Popularized in particular by Robert Louis Stevenson’s 1883 novel Treasure Island, pirates became a part of popular culture and parody pop culture beginning in the late 19th-century.  For me, more than eye patches, peg legs, parrots and treasure maps, the ultimate emblem of pirates is the skull and crossbones symbol.

I see this symbol every so often at work here in the library–which, incidentally, seldom gets attacked by pirates. As a fairly universally fearsome warning symbol, the skull and crossbones meant poison in many pharmacy books.

Take this example on a pamphlet issued by the New York City Health Department in the early 20th century on the danger of wood alcohol poisoning:

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Title page of The Serious Menace of Wood Alcohol. Warning! published by the New York City Health Department ca. 1920.

The symbol has roots in Europe in the early Christian tradition. Biblical legend holds that the bones of Adam rested at the base of Christ on the cross and so the pairing of skull and bone or skull and crossed bones was associated with funerary customs.1 Skull and crossbones decorate many catacombs and cemeteries from the Middle Ages. And you can often spot the skull and a bone or crossed bones at the bottom of Crucifixion scenes in Renaissance paintings:

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Tempera painting by Fran Angelico, c. 1420-23 from the Metropolitan Museum of Art’s collections.

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Two companion oil paintings by Netherlandish Rogier van der Weyden from the Philadelphia Museum of Art’s collections, depict The Crucifixion and St. John c. 1460.

The symbol took to the seas as a form of shorthand for captains, who noted the sailors who died with a little skull and crossbones next to their name in the ship’s log.  In this way, seafaring folks came to associate the symbol with death–perhaps what inspired pirates to use it to terrify ships in the 18th century. Around the same time, the Catholic Church prohibited use of the symbol, now tarnished by its piratical associations.2 Not all pirates used the skull and crossbones; other flags featured hourglasses, skeletons, spears, crossed swords, and bleeding hearts. The 1720 trial of pirate Calico Jack Rackham made the symbol and its link to piracy–and by extension death–famous (funnily, his actual flag was in fact a skull and crossed swords).3

The skull and crossbones came to be associated with poisonous substances in the mid-19th century. In 1829, New York State passed a law requiring all containers with poisonous substances to be labeled. The skull and crossbones start appearing on these labels around the 1850s. The symbol was not always considered enough: bottles themselves were sometimes designed in the shape of coffins, in bright, noticeable colors, and even with raised bumps that could be felt by hand if details couldn’t be seen to alert the user.4

In the 1970s, health officials in Pittsburgh, Pennsylvania, realized that children there ingested poison far more than the national average. They surmised it was because the skull and crossbones image wasn’t a scary deterrent to them (they knew it simply as the logo for the Pittsburgh Pirates baseball team).This led to the introduction of Mr. Yuk as a poison warning icon, though he was voted out in 2001 by the American Association of Poison Control in favor of the skull and crossbones. The skull and crossbones also had the advantage of being in the public domain, while Mr. Yuk is trademarked.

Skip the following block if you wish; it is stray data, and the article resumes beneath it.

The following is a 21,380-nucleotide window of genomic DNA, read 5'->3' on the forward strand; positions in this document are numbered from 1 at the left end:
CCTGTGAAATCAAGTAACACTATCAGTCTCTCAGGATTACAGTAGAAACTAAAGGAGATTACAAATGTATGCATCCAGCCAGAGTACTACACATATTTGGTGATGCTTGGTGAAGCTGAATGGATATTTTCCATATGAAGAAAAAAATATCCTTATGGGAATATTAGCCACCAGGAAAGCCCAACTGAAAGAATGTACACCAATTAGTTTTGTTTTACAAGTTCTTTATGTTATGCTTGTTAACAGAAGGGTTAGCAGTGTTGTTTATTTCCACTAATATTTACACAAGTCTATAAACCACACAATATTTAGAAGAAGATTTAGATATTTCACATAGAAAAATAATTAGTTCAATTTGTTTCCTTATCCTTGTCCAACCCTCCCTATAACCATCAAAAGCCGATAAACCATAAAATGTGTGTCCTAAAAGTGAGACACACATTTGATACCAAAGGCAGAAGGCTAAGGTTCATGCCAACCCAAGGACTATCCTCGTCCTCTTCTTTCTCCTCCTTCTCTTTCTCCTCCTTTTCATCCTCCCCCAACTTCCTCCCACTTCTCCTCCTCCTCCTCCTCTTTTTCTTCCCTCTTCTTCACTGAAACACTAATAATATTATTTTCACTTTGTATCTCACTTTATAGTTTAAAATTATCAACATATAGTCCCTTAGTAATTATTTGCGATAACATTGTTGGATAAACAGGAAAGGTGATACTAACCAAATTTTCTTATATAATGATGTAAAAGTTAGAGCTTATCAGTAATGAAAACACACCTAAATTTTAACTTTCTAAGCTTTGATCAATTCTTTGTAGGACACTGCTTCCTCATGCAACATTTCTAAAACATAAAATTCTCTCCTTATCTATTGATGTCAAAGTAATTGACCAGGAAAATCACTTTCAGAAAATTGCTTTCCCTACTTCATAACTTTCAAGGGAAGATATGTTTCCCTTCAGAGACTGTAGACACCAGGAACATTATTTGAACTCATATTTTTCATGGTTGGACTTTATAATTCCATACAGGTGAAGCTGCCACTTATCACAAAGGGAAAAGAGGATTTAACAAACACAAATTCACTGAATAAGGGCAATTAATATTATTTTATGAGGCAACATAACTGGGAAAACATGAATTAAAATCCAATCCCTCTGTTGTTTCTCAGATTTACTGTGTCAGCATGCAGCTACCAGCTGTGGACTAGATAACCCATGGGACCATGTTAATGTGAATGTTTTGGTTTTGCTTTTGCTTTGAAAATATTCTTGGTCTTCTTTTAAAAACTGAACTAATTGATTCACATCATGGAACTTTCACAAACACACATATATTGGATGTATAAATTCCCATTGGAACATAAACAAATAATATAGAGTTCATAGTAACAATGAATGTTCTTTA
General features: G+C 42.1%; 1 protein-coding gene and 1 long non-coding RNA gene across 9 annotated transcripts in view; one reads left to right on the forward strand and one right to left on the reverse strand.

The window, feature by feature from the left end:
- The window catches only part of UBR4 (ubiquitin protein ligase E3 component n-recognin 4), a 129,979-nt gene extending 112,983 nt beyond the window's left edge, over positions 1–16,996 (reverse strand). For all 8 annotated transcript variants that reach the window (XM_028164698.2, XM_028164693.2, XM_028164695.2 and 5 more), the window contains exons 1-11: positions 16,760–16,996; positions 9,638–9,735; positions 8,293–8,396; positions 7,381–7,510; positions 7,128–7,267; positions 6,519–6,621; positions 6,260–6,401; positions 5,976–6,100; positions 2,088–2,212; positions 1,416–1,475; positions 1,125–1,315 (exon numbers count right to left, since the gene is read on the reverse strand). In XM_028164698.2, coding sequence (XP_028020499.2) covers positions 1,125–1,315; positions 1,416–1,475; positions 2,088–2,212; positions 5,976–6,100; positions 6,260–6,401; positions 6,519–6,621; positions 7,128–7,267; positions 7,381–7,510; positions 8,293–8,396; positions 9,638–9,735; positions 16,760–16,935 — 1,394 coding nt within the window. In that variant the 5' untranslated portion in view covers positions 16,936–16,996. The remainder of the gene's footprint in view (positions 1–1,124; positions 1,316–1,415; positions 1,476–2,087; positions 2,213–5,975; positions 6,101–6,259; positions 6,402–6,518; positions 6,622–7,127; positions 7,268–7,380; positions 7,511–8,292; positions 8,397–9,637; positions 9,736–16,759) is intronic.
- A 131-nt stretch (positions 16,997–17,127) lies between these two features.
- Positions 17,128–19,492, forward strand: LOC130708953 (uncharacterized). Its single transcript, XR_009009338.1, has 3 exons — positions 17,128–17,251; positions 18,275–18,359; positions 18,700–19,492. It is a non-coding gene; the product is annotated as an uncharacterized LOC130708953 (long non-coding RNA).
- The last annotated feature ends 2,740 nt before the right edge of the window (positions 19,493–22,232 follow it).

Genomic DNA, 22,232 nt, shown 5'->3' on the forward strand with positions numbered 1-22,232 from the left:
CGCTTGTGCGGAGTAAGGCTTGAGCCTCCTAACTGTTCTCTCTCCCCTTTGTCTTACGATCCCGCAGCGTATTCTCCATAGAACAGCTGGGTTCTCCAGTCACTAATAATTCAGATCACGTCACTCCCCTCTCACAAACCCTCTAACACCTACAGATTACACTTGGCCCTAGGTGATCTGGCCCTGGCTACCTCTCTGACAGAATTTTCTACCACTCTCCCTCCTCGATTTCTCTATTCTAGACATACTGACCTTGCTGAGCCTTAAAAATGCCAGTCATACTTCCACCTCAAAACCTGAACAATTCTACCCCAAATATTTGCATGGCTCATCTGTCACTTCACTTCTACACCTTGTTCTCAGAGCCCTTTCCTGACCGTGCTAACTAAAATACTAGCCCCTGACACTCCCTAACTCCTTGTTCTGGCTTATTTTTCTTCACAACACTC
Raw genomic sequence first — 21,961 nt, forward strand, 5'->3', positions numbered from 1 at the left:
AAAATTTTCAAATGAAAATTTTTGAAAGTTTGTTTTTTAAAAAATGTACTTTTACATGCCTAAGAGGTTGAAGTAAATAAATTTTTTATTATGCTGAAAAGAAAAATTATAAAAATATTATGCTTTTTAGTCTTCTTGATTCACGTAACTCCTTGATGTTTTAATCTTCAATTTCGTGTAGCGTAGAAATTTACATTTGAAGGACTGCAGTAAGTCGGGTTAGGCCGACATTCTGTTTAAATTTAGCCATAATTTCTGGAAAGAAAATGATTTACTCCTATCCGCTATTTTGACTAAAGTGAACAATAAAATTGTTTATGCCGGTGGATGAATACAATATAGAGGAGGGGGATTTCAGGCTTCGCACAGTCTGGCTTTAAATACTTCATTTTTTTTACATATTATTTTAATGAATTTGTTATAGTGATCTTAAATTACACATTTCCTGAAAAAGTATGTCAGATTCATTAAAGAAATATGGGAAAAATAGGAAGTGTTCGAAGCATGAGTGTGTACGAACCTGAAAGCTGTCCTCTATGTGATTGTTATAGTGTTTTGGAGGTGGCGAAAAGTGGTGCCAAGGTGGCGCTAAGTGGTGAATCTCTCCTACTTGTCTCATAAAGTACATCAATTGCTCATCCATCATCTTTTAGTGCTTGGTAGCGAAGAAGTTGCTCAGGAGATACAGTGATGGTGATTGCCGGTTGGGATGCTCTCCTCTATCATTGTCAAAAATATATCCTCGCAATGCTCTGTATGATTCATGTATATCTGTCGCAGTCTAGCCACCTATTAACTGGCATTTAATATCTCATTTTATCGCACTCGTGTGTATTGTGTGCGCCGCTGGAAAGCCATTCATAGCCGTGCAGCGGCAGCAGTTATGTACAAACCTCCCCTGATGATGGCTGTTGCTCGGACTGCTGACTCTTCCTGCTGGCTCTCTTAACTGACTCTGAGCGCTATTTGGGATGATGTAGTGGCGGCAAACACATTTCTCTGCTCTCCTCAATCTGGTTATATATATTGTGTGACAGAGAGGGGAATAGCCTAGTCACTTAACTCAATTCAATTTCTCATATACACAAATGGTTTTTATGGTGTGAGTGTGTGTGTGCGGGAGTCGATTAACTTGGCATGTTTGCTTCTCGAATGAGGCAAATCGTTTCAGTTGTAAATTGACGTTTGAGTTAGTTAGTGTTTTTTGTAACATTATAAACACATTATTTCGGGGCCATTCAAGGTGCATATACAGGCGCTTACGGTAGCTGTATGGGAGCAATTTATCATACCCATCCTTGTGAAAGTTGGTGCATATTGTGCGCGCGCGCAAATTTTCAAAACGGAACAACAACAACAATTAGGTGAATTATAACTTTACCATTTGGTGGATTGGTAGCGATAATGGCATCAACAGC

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The American Association of Poison Control’s current logo, featuring a skull and crossbones on a prescription bottle. The emoticon-like Mr. Yuk symbol, originally created by the Children’s Hospital of Pittsburgh.

Back here in the library, the skull and crossbones adorns the cover of A Treatise on adulterations of food and culinary posions. The book was published in 1820 when food adulteration was a very serious problem in London (hence the ominous warning on the cover, “There is Death in the Pot.”) Furthermore, the government would not pass regulations for nearly four more decades. For good measure, the book cover also includes two venomous creatures to warn you off suspect food substances: a spider and snakes.

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Friedrich Christian Accum’s Treatise on adulterations of food and culinary poisons, published in 1820.

Our Abellof stamp collection has a group of stamps and envelopes related to anti-smoking campaigns in the 1980s.  Several of them feature artwork with a modified skull and crossbones design, converting crossbones into dangling cigarettes:

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On the left, a design by the U.N. WHO Anti-Smoking Campaign for Ethiopia, 1980. On the right, a postmark of a WHO Anti-Smoking campaign first day cover from 1986. Both from the Abeloff Stamp Collection.

Here’s an ad from a 1900 issue of American Druggist for cube morphine. There is something of a mixed message here with the finger pointing your way to pain relief as well as “poison, deadly, beware!”

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Ad published in American Druggist and Pharmaceutical Record, volume 36, number 6, March 25, 1900.

Below, the symbol is featured on a medical student lecture ticket. In the days before online registration and student ID swipe cards, students were issued a matriculation card upon paying their matriculation fees.6 Presenting that to various professors, they could then purchase a ticket or card to the professor’s class.